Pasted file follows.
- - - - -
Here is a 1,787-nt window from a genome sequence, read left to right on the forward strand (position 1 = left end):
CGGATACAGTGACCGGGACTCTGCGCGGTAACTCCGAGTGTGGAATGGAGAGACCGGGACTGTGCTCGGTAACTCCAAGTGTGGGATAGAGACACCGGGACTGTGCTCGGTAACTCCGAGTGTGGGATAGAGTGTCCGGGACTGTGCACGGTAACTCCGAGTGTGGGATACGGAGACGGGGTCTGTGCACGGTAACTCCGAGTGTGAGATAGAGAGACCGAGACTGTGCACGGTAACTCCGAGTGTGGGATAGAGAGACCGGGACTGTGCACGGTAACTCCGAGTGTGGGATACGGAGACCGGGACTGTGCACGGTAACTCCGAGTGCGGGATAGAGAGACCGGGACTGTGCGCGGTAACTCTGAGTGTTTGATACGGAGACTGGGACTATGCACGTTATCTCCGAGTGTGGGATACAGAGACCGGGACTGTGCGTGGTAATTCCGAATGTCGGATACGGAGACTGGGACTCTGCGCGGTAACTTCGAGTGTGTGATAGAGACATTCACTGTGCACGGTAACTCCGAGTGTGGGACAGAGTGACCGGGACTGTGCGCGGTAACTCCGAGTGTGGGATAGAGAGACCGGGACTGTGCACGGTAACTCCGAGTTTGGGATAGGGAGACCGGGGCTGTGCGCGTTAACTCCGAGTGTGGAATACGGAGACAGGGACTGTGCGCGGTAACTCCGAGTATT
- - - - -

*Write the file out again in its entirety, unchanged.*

Here is a 1,787-nt window from a genome sequence, read left to right on the forward strand (position 1 = left end):
CGGATACAGTGACCGGGACTCTGCGCGGTAACTCCGAGTGTGGAATGGAGAGACCGGGACTGTGCTCGGTAACTCCAAGTGTGGGATAGAGACACCGGGACTGTGCTCGGTAACTCCGAGTGTGGGATAGAGTGTCCGGGACTGTGCACGGTAACTCCGAGTGTGGGATACGGAGACGGGGTCTGTGCACGGTAACTCCGAGTGTGAGATAGAGAGACCGAGACTGTGCACGGTAACTCCGAGTGTGGGATAGAGAGACCGGGACTGTGCACGGTAACTCCGAGTGTGGGATACGGAGACCGGGACTGTGCACGGTAACTCCGAGTGCGGGATAGAGAGACCGGGACTGTGCGCGGTAACTCTGAGTGTTTGATACGGAGACTGGGACTATGCACGTTATCTCCGAGTGTGGGATACAGAGACCGGGACTGTGCGTGGTAATTCCGAATGTCGGATACGGAGACTGGGACTCTGCGCGGTAACTTCGAGTGTGTGATAGAGACATTCACTGTGCACGGTAACTCCGAGTGTGGGACAGAGTGACCGGGACTGTGCGCGGTAACTCCGAGTGTGGGATAGAGAGACCGGGACTGTGCACGGTAACTCCGAGTTTGGGATAGGGAGACCGGGGCTGTGCGCGTTAACTCCGAGTGTGGAATACGGAGACAGGGACTGTGCGCGGTAACTCCGAGTATT